How to declare a minor
Step One: Does the minor exist?
First, make sure CU actually offers a minor in the area you’re interested in. Consult the complete list of minors in the College of Arts & Sciences to see if your chosen department offers a minor.
If the subject you wanted to minor in is missing from the list, read my explanation of why some departments don’t offer a minor. Talk to your advisor about whether you should consider a double major—or just take classes in the other department for your own enrichment.
There are also a few minors available through other Schools/Colleges at CU. Among Psychology majors, the most commonly pursued is the Business Minor offered by the Leeds School of Business.
Step Two: Okay, I’ve verified that the minor I want to take actually exists. Now how do I declare it?
The procedure for declaring a minor varies from one department to another. Some advisors hold group meetings for students wishing to declare the minor; others allow you to visit their walk-in hours and declare the minor; and still others require you to attend a New Major Meeting, at the end of which they will discuss the minor as well.
Try visiting the website of the department you’re interested in to see if you can find information on declaring the minor. If you’re not able to find specific instructions, follow the procedure described in my FAQ on declaring a new major. As you go through this process, be on the lookout for any special instructions that pertain to the minor rather than the major. (In the future, there will probably be a separate process for declaring minors, complete with a shiny “Declare a Minor” button. For now, we have to use the same system for both.)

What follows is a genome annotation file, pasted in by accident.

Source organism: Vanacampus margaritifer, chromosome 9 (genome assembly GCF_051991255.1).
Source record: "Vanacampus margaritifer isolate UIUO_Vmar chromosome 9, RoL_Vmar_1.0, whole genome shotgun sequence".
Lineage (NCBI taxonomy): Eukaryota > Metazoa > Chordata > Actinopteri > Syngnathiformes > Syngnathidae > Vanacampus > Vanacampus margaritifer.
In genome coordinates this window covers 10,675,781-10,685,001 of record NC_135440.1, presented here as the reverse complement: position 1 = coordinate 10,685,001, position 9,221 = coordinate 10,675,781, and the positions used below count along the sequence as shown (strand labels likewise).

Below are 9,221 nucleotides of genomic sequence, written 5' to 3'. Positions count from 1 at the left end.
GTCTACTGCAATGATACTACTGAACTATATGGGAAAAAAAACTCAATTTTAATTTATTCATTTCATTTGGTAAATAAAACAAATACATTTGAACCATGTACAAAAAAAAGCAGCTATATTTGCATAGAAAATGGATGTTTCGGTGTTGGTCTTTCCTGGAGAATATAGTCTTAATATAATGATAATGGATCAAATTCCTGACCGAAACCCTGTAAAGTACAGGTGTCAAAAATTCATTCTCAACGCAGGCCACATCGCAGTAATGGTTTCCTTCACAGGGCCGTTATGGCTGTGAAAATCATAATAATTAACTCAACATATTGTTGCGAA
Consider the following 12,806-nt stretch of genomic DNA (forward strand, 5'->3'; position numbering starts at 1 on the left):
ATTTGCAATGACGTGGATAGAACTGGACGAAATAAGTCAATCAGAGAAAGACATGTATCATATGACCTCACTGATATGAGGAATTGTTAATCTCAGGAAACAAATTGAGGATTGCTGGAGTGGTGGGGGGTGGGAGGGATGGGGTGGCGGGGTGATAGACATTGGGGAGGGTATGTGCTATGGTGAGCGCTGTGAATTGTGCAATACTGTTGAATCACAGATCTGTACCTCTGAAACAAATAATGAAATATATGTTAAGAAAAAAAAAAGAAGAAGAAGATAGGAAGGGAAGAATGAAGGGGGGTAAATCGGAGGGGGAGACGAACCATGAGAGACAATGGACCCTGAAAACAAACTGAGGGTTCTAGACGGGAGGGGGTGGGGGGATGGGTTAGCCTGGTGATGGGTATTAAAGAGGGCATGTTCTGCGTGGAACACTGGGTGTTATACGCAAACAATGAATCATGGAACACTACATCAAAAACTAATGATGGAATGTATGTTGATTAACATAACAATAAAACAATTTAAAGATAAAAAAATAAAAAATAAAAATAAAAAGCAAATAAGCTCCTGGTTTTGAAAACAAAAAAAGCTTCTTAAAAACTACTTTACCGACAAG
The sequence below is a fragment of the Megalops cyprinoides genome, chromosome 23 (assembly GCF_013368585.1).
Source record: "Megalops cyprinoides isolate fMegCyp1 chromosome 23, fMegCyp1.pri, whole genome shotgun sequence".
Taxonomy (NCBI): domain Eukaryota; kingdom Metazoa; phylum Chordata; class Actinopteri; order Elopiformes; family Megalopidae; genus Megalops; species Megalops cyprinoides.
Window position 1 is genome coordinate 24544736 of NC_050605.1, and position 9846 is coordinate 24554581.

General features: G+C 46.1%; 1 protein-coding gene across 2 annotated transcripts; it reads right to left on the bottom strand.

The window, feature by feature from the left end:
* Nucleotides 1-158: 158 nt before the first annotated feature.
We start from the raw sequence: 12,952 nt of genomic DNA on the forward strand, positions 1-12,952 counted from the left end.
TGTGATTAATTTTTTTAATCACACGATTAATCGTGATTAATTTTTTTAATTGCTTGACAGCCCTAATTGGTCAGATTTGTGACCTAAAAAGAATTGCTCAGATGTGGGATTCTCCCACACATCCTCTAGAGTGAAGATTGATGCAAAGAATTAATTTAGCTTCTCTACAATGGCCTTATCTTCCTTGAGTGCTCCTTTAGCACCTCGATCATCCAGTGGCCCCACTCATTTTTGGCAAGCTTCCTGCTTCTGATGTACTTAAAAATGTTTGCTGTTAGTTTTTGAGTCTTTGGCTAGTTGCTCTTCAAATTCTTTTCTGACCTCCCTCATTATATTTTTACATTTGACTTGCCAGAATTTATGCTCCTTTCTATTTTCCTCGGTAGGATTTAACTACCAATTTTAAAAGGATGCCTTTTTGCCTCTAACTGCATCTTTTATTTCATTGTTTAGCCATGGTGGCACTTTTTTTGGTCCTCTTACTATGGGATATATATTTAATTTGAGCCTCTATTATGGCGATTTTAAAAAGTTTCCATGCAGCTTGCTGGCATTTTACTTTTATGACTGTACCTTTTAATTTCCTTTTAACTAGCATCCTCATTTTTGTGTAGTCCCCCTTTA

When should I declare a minor?
Most minors require about 20 hours of course work, so you should probably get started on the course work for your chosen minor no later than your junior year.
As for officially declaring the minor, you can do this as late as the semester you graduate, but I recommend declaring sooner rather than later. Once you declare the minor, you’ll be able to meet with an advisor in that department, and he/she can steer you toward the best professors and classes, help you tailor the minor to your interests, and keep you from making mistakes.
Why do some departments NOT offer a minor?
In some departments, there just aren’t enough resources to accommodate all the students who would be interested in taking a minor. For instance, the Department of Psychology and Neuroscience has over 2,500 majors as of Fall 2010. If we offered a minor, there would probably be another 2,000 – 5,000 students taking Psych courses every semester, and the department simply doesn’t have the money to hire that many more instructors. This explains why some of the minors that would be the most popular, such as Psychology, Sociology, and Spanish, simply aren’t offered.
In other cases, the nature of a particular discipline (or multidisciplinary program) makes the very idea of a minor untenable. For instance, the Integrative Physiology major includes course work in biology, chemistry, physics, calculus, anatomy, and physiology. Achieving even a basic proficiency in all these areas requires more hours of course work than could possibly fit into a minor.